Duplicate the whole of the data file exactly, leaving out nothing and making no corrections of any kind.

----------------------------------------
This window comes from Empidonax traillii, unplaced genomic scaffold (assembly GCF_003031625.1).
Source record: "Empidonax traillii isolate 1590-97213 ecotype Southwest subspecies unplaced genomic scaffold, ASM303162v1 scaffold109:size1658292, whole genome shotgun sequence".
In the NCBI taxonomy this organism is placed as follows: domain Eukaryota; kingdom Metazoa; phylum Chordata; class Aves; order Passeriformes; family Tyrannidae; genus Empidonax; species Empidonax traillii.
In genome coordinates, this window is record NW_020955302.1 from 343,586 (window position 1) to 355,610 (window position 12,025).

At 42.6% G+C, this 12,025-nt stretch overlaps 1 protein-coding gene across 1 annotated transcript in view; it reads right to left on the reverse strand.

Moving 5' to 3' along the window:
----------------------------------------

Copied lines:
This window comes from Empidonax traillii, unplaced genomic scaffold (assembly GCF_003031625.1).
Source record: "Empidonax traillii isolate 1590-97213 ecotype Southwest subspecies unplaced genomic scaffold, ASM303162v1 scaffold109:size1658292, whole genome shotgun sequence".
In the NCBI taxonomy this organism is placed as follows: domain Eukaryota; kingdom Metazoa; phylum Chordata; class Aves; order Passeriformes; family Tyrannidae; genus Empidonax; species Empidonax traillii.
In genome coordinates, this window is record NW_020955302.1 from 343,586 (window position 1) to 355,610 (window position 12,025).

At 42.6% G+C, this 12,025-nt stretch overlaps 1 protein-coding gene across 1 annotated transcript in view; it reads right to left on the reverse strand.

Moving 5' to 3' along the window: